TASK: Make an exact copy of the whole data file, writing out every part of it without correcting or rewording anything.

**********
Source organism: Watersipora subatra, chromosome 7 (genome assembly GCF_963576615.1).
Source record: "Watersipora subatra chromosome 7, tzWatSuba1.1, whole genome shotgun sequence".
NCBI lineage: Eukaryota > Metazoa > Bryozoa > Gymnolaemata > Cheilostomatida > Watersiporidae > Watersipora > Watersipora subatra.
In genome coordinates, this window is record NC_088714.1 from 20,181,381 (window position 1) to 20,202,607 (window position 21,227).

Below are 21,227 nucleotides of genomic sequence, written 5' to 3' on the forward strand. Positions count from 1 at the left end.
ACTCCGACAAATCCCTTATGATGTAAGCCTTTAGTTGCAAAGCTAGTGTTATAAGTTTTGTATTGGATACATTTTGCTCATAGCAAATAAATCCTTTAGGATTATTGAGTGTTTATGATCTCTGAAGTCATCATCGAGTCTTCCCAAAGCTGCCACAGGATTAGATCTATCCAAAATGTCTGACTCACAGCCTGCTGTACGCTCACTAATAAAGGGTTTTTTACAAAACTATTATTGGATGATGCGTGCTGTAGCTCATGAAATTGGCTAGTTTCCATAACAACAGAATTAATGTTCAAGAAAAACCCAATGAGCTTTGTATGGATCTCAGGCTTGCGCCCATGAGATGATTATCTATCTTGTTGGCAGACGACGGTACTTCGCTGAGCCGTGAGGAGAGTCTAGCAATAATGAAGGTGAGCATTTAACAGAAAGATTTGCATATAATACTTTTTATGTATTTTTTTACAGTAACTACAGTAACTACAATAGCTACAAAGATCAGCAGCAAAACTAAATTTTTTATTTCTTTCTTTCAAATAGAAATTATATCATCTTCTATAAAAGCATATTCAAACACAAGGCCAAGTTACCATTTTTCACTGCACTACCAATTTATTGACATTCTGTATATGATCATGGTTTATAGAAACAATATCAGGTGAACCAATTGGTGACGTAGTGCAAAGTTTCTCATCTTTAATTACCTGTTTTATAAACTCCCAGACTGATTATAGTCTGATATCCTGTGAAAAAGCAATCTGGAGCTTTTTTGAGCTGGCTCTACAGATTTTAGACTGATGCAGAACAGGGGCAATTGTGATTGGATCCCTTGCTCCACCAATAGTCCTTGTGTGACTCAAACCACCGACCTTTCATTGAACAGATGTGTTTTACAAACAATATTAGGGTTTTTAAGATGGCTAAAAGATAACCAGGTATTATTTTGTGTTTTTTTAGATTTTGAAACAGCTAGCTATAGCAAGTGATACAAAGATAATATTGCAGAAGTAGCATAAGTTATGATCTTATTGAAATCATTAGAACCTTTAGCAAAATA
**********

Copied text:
Source organism: Watersipora subatra, chromosome 7 (genome assembly GCF_963576615.1).
Source record: "Watersipora subatra chromosome 7, tzWatSuba1.1, whole genome shotgun sequence".
NCBI lineage: Eukaryota > Metazoa > Bryozoa > Gymnolaemata > Cheilostomatida > Watersiporidae > Watersipora > Watersipora subatra.
In genome coordinates, this window is record NC_088714.1 from 20,181,381 (window position 1) to 20,202,607 (window position 21,227).

Below are 21,227 nucleotides of genomic sequence, written 5' to 3' on the forward strand. Positions count from 1 at the left end.
ACTCCGACAAATCCCTTATGATGTAAGCCTTTAGTTGCAAAGCTAGTGTTATAAGTTTTGTATTGGATACATTTTGCTCATAGCAAATAAATCCTTTAGGATTATTGAGTGTTTATGATCTCTGAAGTCATCATCGAGTCTTCCCAAAGCTGCCACAGGATTAGATCTATCCAAAATGTCTGACTCACAGCCTGCTGTACGCTCACTAATAAAGGGTTTTTTACAAAACTATTATTGGATGATGCGTGCTGTAGCTCATGAAATTGGCTAGTTTCCATAACAACAGAATTAATGTTCAAGAAAAACCCAATGAGCTTTGTATGGATCTCAGGCTTGCGCCCATGAGATGATTATCTATCTTGTTGGCAGACGACGGTACTTCGCTGAGCCGTGAGGAGAGTCTAGCAATAATGAAGGTGAGCATTTAACAGAAAGATTTGCATATAATACTTTTTATGTATTTTTTTACAGTAACTACAGTAACTACAATAGCTACAAAGATCAGCAGCAAAACTAAATTTTTTATTTCTTTCTTTCAAATAGAAATTATATCATCTTCTATAAAAGCATATTCAAACACAAGGCCAAGTTACCATTTTTCACTGCACTACCAATTTATTGACATTCTGTATATGATCATGGTTTATAGAAACAATATCAGGTGAACCAATTGGTGACGTAGTGCAAAGTTTCTCATCTTTAATTACCTGTTTTATAAACTCCCAGACTGATTATAGTCTGATATCCTGTGAAAAAGCAATCTGGAGCTTTTTTGAGCTGGCTCTACAGATTTTAGACTGATGCAGAACAGGGGCAATTGTGATTGGATCCCTTGCTCCACCAATAGTCCTTGTGTGACTCAAACCACCGACCTTTCATTGAACAGATGTGTTTTACAAACAATATTAGGGTTTTTAAGATGGCTAAAAGATAACCAGGTATTATTTTGTGTTTTTTTAGATTTTGAAACAGCTAGCTATAGCAAGTGATACAAAGATAATATTGCAGAAGTAGCATAAGTTATGATCTTATTGAAATCATTAGAACCTTTAGCAAAATA